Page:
Scott Campbell, with his son Ian, who is autistic.
People with developmental disabilities, like autism or Down syndrome, are much more likely to come into contact with law enforcement than the general population — up to seven times more likely. Those interactions can sometimes have tragic results, as was the case recently when a young man in Frederick, Md. died while Sheriff's deputies tried to remove him from a movie theater. There's been an outcry surrounding that case, including calls for better training for police and first responders, to help them safely interact with people with developmental disabilities.
Scott Campbell has been doing just that sort of training for the past eight years. He's given over 200 training presentations to law enforcement, firefighters, and parents, on how to ensure the safety of people with developmental disabilities, particularly autism. Campbell has a 15-year-old son with autism, and he's president of the Autism Society of northern Virginia.
He says people with autism, and other developmental disabilities, are more likely to come in contact with police, because of behaviors particular to their disorders.
"Unfortunately, some of the physical manifestations of autism, such as waving hands, flicking fingers, some of the body things that some of the kids do — not all — also are similar to folks who are on meth or PCP. So one of the assumptions is, 'Oh, that kid's on drugs, and we have to be fearful of them,' or something like that."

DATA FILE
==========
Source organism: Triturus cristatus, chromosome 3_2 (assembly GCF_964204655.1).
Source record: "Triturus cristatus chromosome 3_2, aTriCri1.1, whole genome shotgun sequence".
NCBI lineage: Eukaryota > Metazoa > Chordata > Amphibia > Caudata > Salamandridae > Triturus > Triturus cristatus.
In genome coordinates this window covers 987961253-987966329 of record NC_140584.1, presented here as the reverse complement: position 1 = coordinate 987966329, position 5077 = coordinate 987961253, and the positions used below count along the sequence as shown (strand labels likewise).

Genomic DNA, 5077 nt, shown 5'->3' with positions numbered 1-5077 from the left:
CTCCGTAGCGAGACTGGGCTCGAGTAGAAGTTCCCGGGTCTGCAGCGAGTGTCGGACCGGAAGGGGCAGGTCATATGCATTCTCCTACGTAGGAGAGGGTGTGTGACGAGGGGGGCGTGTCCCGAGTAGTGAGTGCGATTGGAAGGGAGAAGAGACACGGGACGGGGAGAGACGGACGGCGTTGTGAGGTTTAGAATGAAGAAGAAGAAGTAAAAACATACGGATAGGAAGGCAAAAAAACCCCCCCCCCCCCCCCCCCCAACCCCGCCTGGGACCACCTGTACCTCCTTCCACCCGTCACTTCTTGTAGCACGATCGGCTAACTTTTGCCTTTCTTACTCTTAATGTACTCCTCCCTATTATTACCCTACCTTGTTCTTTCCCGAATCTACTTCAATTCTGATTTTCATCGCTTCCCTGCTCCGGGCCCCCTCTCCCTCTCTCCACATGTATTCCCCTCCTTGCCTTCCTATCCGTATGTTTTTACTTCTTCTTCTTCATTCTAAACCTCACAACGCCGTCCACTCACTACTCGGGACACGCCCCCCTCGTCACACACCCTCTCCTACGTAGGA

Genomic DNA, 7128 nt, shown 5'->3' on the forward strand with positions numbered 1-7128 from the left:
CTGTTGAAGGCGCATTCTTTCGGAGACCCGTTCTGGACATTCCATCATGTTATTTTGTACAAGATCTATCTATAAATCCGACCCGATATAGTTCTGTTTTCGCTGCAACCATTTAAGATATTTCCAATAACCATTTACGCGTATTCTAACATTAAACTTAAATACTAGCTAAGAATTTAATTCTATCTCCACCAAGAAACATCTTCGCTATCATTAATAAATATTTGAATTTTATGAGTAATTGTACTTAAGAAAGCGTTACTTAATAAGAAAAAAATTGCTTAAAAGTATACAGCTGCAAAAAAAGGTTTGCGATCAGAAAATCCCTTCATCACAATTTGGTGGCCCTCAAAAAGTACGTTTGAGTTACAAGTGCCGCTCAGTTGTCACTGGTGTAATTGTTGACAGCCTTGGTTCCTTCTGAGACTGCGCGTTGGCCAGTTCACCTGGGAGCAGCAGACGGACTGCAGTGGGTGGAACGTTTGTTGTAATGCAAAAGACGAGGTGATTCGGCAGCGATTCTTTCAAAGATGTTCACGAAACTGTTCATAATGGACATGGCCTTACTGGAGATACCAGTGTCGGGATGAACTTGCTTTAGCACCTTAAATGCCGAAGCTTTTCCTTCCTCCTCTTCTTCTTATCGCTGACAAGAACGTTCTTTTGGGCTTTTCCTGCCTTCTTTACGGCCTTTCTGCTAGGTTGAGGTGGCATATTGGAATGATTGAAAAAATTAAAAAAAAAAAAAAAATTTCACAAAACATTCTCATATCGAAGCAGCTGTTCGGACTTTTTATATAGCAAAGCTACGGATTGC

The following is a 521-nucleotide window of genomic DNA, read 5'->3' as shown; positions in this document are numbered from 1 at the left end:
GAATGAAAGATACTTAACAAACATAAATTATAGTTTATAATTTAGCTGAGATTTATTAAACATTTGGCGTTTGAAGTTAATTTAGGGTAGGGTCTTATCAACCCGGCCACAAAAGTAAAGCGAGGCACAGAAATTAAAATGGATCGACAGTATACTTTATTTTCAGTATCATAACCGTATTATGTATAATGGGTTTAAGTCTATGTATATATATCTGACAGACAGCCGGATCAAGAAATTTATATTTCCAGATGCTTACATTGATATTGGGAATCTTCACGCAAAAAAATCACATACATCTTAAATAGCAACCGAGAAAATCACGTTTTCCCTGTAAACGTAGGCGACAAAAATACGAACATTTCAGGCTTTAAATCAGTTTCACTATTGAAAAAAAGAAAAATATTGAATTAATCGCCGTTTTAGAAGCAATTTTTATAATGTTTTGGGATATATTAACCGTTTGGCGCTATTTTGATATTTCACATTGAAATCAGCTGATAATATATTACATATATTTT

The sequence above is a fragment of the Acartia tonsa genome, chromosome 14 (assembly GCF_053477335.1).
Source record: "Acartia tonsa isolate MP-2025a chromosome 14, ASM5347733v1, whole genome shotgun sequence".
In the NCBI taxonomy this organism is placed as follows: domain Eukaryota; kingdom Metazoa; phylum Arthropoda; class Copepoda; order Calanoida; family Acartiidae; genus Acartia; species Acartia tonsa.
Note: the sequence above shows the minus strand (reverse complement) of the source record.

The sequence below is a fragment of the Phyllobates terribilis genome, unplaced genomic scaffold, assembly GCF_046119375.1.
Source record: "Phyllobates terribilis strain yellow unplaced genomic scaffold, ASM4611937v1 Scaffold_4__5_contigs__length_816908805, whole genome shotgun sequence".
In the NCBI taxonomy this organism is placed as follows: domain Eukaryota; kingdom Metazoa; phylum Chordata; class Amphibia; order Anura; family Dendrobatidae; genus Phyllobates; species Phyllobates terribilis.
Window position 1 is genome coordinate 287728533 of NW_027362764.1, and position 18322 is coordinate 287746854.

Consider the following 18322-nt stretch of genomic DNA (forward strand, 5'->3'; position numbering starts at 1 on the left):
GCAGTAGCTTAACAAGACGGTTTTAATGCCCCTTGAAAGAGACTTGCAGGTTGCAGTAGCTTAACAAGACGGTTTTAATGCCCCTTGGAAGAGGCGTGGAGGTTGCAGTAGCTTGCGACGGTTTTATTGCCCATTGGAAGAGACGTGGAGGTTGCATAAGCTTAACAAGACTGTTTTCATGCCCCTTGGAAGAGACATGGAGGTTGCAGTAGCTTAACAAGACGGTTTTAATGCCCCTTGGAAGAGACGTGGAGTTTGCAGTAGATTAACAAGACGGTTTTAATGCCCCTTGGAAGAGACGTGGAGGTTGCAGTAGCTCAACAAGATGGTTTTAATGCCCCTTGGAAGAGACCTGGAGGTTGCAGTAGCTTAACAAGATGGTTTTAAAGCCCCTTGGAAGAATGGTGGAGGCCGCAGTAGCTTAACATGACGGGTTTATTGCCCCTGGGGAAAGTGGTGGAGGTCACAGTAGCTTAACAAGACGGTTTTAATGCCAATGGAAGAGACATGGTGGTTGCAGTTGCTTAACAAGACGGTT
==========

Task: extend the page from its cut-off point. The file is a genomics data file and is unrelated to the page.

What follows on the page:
Campbell teaches law enforcement officials how to recognize autism, and tells them to try to get as much information as possible about an individual they're dealing with.
"How do they communicate? Because about half of the children with autism, including our son, are non-verbal, they don't talk at all," explains Campbell. "Our son has never said a word in his life, but he uses an iPad to communicate. So find out how they communicate so you can fix the communication piece."
It can also be tricky to figure out exactly what will calm or agitate a particular person.
"For many children, not all, sensory overload is an enormous thing," says Campbell "For our son, it's noises. He regularly walks around with his fingers in his ears, or he wears headphones these days, just to cut down on the noise."
Campbell says training for law enforcement is more and more important, with the increasing numbers of autism diagnoses in the United States. He always starts classes by asking how many officers have had interactions with autistic kids. Back in 2005, when he first started holding classes, only a couple of hands would go up, in a room of 30 or 40 officers. Now, he says, at least a quarter of the people in class raise their hands.
[Music: "Theme of Law & Order" by Mike Post from Law & Order]